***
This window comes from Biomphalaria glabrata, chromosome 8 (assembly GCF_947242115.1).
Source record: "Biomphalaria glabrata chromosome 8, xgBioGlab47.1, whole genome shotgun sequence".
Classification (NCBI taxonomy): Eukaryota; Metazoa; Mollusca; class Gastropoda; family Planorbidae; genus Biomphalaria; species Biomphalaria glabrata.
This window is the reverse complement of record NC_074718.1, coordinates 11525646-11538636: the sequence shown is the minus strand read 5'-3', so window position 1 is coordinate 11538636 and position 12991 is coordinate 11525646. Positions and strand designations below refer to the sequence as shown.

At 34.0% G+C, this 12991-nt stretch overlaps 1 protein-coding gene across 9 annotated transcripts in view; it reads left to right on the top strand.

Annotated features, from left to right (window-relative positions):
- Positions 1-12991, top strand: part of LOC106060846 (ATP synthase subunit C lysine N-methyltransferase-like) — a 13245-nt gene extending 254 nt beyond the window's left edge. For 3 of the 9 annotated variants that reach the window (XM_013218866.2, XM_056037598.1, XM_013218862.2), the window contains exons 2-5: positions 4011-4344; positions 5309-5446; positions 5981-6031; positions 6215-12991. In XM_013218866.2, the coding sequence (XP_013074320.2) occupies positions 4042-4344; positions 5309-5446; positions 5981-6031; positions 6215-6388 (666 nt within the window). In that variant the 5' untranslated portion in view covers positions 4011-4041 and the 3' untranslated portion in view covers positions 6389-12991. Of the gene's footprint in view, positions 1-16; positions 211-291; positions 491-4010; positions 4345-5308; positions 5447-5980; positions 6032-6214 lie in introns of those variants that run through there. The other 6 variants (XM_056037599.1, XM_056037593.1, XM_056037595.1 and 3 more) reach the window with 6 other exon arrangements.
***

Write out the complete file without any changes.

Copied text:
This window comes from Biomphalaria glabrata, chromosome 8 (assembly GCF_947242115.1).
Source record: "Biomphalaria glabrata chromosome 8, xgBioGlab47.1, whole genome shotgun sequence".
Classification (NCBI taxonomy): Eukaryota; Metazoa; Mollusca; class Gastropoda; family Planorbidae; genus Biomphalaria; species Biomphalaria glabrata.
This window is the reverse complement of record NC_074718.1, coordinates 11525646-11538636: the sequence shown is the minus strand read 5'-3', so window position 1 is coordinate 11538636 and position 12991 is coordinate 11525646. Positions and strand designations below refer to the sequence as shown.

At 34.0% G+C, this 12991-nt stretch overlaps 1 protein-coding gene across 9 annotated transcripts in view; it reads left to right on the top strand.

Annotated features, from left to right (window-relative positions):
- Positions 1-12991, top strand: part of LOC106060846 (ATP synthase subunit C lysine N-methyltransferase-like) — a 13245-nt gene extending 254 nt beyond the window's left edge. For 3 of the 9 annotated variants that reach the window (XM_013218866.2, XM_056037598.1, XM_013218862.2), the window contains exons 2-5: positions 4011-4344; positions 5309-5446; positions 5981-6031; positions 6215-12991. In XM_013218866.2, the coding sequence (XP_013074320.2) occupies positions 4042-4344; positions 5309-5446; positions 5981-6031; positions 6215-6388 (666 nt within the window). In that variant the 5' untranslated portion in view covers positions 4011-4041 and the 3' untranslated portion in view covers positions 6389-12991. Of the gene's footprint in view, positions 1-16; positions 211-291; positions 491-4010; positions 4345-5308; positions 5447-5980; positions 6032-6214 lie in introns of those variants that run through there. The other 6 variants (XM_056037599.1, XM_056037593.1, XM_056037595.1 and 3 more) reach the window with 6 other exon arrangements.